Posts Tagged ‘humor’


She tells him with glee

that the robins have arrived

right on time

and the first honeybees

are busy in the heather.


He pretends to listen

but she knows he doesn’t hear –

he’s busy paying bills

also right on time


so as usual

she just notes the new arrivals

on her calendar

and mentions them

in the rough draft

of a poem.



© 2020  Betty Hayes Albright 



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I remember

when twenty-five years

was my whole lifetime.


Now a quarter century

is just another tumbleweed

bouncing down the street –


a little bit battered,

a lot more dust

but what wonderful kindling

I’ll be!



© 2019, 2020  Betty Hayes Albright 


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Your muse didn’t run away,

she came to visit mine today.


I watched them climb the cedar tree

to drink their mountain berry tea,


and as the sky turned into rain

I watched them climb back down again.


They danced until their feet were dry –

and then I heard them call goodbye,


and now my muse has gone away –

it seems she fled with yours today.


When they arrive, please send her home

to change this verse into a poem.



(c) 1994, 2018  Betty Hayes Albright


From 1994; dedicated to anyone else who has ever suffered from writer’s block! 

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Polka-dotted sky

white-cheeked clouds mooning the earth

pansy smiles and winks.



(c)  1992, 2018  Betty Hayes Albright


(re-posted from 2013)

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The gray haired lady

next door

thought I didn’t see her

ducking behind a curtain

watching me

on my knees

weeding the rose garden

four months pregnant

long hair like Cher’s

with the bangs

husband on the porch

playing “Guess Who

on our new 8-track


if it was too loud.




I duck behind the curtain

convinced they can’t see me

watching them

as she sweeps the porch

pregnant belly half bare

short hair in spikes,

her boyfriend’s Harley

revving up

tattoos shining

heavy bass beating

from a window.

I hope they don’t see me

but yes

it’s just too loud.



© 2018  Betty Hayes Albright


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Gramma Krackers


I love when flowers

go to seed

and chickadees

come to feed

and there’s no need

to deadhead,

nor to weed.



© 2012, 2017  Betty Hayes Albright 


(re-post… a Gramma Krackers poem)

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They were hydrogen.

He was nucleus

stable, self-contained,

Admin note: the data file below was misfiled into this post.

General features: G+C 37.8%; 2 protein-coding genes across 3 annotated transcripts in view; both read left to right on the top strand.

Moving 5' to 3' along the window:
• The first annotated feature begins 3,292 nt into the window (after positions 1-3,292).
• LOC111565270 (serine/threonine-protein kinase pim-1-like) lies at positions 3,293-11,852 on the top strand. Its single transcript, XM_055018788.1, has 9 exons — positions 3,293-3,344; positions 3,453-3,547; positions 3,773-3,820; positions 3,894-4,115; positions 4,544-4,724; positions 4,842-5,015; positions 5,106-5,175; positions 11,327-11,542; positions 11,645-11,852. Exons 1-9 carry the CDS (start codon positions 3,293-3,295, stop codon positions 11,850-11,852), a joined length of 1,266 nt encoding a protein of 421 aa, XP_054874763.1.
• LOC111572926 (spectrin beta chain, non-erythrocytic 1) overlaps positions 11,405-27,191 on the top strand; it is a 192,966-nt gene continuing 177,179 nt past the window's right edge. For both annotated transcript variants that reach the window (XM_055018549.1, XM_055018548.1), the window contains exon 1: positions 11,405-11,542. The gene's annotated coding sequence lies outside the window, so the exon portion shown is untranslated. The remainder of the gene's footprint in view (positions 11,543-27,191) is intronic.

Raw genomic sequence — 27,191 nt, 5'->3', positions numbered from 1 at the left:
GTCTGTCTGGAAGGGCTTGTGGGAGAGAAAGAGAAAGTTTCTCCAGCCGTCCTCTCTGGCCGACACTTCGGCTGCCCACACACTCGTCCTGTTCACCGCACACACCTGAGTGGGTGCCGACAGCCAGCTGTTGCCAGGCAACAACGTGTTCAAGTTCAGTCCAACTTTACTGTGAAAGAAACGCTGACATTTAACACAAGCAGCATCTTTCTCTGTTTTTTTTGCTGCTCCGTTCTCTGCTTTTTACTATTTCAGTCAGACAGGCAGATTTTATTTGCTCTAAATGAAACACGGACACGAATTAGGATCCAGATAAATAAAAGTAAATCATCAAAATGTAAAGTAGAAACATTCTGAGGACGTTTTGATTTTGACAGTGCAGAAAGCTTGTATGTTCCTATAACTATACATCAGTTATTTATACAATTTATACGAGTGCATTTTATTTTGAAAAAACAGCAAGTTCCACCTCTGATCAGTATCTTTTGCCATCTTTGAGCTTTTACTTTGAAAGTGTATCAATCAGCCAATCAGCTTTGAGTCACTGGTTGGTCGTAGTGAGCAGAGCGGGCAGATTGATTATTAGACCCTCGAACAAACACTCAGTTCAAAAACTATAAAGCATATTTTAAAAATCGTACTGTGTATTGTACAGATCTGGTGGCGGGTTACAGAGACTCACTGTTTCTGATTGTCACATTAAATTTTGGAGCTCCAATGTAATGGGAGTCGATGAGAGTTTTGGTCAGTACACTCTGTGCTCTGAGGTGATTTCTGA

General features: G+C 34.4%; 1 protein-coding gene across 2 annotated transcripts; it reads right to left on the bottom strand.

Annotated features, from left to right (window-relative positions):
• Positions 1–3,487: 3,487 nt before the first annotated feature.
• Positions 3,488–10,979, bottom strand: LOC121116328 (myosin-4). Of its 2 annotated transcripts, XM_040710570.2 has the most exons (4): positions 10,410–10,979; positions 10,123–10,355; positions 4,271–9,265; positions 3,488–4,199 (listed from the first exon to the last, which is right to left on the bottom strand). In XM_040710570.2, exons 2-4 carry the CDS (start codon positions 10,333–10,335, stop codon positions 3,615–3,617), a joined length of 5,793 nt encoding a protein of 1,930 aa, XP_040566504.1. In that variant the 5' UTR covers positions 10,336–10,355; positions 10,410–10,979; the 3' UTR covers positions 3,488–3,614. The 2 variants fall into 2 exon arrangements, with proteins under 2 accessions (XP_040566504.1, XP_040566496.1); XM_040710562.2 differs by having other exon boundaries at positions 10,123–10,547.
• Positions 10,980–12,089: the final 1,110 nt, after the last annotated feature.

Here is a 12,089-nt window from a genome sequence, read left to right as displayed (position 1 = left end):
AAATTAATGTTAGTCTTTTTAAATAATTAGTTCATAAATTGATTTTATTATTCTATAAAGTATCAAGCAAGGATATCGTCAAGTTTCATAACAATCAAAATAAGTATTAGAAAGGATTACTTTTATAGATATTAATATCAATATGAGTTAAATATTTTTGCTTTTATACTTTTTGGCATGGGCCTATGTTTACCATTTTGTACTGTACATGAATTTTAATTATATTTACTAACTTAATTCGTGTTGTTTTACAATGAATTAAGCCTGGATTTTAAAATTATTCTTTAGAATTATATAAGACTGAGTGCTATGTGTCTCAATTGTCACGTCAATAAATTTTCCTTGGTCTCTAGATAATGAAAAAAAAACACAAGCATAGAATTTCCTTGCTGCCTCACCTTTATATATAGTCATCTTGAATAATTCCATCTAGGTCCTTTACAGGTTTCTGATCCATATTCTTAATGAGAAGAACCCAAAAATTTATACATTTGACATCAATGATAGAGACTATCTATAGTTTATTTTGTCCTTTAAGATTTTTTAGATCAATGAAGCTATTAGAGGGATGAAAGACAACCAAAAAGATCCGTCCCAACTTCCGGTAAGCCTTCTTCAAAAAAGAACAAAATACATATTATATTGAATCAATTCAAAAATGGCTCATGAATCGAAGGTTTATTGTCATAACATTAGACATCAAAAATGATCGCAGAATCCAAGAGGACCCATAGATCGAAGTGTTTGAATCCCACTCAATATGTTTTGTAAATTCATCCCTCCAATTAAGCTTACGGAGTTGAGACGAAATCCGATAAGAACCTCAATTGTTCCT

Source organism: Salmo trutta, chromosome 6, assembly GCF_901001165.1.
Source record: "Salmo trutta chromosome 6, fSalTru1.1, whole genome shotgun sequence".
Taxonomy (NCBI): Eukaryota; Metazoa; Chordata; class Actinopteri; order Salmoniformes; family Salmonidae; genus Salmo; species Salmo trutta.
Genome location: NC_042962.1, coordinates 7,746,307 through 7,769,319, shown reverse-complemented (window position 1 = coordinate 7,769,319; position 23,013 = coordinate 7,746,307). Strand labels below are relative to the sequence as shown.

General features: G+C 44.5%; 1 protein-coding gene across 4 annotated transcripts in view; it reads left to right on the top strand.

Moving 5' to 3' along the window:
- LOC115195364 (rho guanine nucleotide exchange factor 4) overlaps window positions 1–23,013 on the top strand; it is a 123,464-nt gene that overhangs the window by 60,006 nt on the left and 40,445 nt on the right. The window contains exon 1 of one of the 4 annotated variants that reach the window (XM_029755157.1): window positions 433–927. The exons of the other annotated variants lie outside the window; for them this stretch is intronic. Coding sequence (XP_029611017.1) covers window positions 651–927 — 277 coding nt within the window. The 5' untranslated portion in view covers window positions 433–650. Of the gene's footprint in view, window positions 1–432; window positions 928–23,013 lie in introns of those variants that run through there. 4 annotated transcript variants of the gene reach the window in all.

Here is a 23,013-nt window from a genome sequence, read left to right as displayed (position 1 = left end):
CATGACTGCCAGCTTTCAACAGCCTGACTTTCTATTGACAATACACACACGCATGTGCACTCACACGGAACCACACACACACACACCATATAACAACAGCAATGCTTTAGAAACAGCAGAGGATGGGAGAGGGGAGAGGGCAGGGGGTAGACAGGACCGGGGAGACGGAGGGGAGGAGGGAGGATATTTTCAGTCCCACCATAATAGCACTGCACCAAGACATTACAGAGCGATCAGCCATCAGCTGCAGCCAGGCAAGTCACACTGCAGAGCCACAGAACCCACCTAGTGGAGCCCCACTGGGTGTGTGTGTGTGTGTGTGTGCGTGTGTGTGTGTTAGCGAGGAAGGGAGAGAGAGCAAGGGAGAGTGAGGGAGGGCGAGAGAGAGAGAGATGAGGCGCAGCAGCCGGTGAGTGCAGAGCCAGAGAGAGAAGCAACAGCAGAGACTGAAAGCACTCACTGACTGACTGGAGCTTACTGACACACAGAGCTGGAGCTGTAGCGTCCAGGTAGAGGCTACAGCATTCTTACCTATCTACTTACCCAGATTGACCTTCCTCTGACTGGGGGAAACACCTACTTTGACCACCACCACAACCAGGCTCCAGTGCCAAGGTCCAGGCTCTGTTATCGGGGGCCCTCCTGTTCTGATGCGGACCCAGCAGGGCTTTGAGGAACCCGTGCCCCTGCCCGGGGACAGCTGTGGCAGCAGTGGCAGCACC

she was electron


caught by attraction

held firmly in place

unable to split.


©  1982, 2017  Betty Hayes Albright


(re-post of a poem written in 1982)


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Possum tumbles

like an old football

through branches

to the garden below.

Dazed, he snuffles

through warm leaves

climbs again

limb by slow limb

to his dozing nest

where he’ll finish his dream

of the gardener below

who is wiping her shoe

on the grass.

He thinks she is kind

and tonight

he will leave another offering.


(c) 1997, 2017  Betty Hayes Albright


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The chorus is in chaos.

I lie awake and listen

to the frogs

across the wetlands –

their indiscreet cacophony,

their bald discordant din

of tuneless bass

and baritones,

and one quite well-intentioned

adolescent squork.


Then comes Gaia

dressed as Maestro

waving her baton

in phosphorescent

ups and downs

until the chorus

is entranced  

with “con amore”

in an ocean

of full moons.

And finally it’s adagio



that fades

to midnight indigo.


And then one last harumph

and off to sleep.


©  2017  Betty Hayes Albright


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When you say haiku,

I say gesundheit,

give you a tissue.


When you say tanka

I say you’re welcome –

we are so polite.


When you say meter

I think therefore iambic.

Tell me you are too.


Can you play on words?

Maybe if they all had wheels

they could play on you.


(c) 2012, 2016  Betty Hayes Albright


(A re-post – plus this was also posted on “Gramma Krackers” a couple of years ago. My apologies to those who have already read it.)

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